Photo via NBC Sports
If anyone was in Baker Mayfield’s shoes (or cleats?) it would not take much to blatantly read the writing on the wall.
The jury was out on him.
After getting picked first overall in the 2018 NFL Draft by the Cleveland Browns, the 25-year-old Texas native has been the epitome of inconsistency. Decent games would not be difficult to find, but the same could be said for turnover-prone ones, as well. In 43 games played (42 games started), Mayfield has thrown at least two interceptions in 11 contests and one interception in an additional 16. Mayfield’s 43 total interceptions, in only 43 games, is already more than the 30 picks he threw in 48 combined Texas Tech and Oklahoma games. This is also without delving too much into the 82 career sacks, 18 total fumbles or seven fumbles lost at the NFL level.
You get the basic gist. Mayfield’s collective turnover problem, highlighted by his interception crave, left a newly-revamped Cleveland front office in deep thought as to whether they should move on from the previous regime’s draft pick or stick with it.
If Mayfield’s performance against the Baltimore Ravens on Dec. 14 was any indication, perhaps they should go with the latter option.
Over the course of Mayfield’s Monday Night Football match, the Cleveland signal-caller, despite throwing a much-too-common interception, went 28/47 with 343 passing yards and two touchdowns as a result of a steady diet of scrambles, rollouts and just enough drop-backs. An additional 23 rushing yards, along with a rushing touchdown to boot, showed a different vibe. The additional notation of not getting a sack also helped show how effective Mayfield was at avoiding pressure from a tough Baltimore front-seven.
Although the Browns ultimately lost the game, 47-42, Mayfield had the zest that made him so electric with the Sooners and so encapsulating over the latter half of his rookie 2018 season with Cleveland.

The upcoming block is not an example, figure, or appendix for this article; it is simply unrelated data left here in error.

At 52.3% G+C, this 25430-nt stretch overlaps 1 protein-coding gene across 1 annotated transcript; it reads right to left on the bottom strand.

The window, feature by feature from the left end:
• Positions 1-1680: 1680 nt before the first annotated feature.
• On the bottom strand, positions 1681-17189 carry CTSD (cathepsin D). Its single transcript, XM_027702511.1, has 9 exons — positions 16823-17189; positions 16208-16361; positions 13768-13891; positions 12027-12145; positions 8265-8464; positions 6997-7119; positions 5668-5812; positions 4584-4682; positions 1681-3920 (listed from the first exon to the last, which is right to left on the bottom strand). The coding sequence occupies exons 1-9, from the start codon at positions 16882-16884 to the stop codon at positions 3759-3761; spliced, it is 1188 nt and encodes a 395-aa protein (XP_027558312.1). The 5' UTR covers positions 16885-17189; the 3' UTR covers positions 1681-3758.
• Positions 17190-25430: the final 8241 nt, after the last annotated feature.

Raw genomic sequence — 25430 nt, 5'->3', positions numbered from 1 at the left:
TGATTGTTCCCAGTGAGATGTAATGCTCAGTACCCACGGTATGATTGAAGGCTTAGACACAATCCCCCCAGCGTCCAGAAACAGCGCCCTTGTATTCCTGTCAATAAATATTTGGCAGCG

His MNF performance was no one-off game of surprising production. Instead, it has further lengthened a hot stretch that has seen Cleveland already net a winning season to its name. Over the course of seven games dating back to Week 7 against the Cincinnati Bengals, Mayfield has captained the Browns to a 5-2 record over the stretch. Individually, Mayfield has gone 130/204 with 1,690 passing yards and 13 touchdowns for an overall quarterback rating of 106.9. The most important area of improvement, however, might not have come in Mayfield’s gunslinging resurgence through the air, but through his mitigation (and practical elimination) of the turnovers. Over the seven-game stretch, Mayfield has only turned over the ball four times (two interceptions and two fumbles lost).
This stretch, when compared to his 2018 rookie surge, further turns heads. From Week 7 of 2018 through the end of the same season (Week 17), Mayfield, in 10 games started, went 225/333 with 2,649 passing yards, 23 touchdowns and nine interceptions for a quarterback rating of 103.3. Although the stretch includes three more games, Mayfield, over the course of his current stretch, looks poised to give his 2018 streak a run for its money.
To many, the writing was on the wall. Mayfield had the target on his back. Could he quell the turnover spells? Overcome the offensive inconsistencies? Lead the Browns back to relevancy? Give hope to die-hard Browns’ fans who have already been through the same story time and time again?
While there is still a lengthy way to go until Cleveland can fully trust Mayfield as the franchise quarterback, the jury, at least for now, might just have to call for an intermission.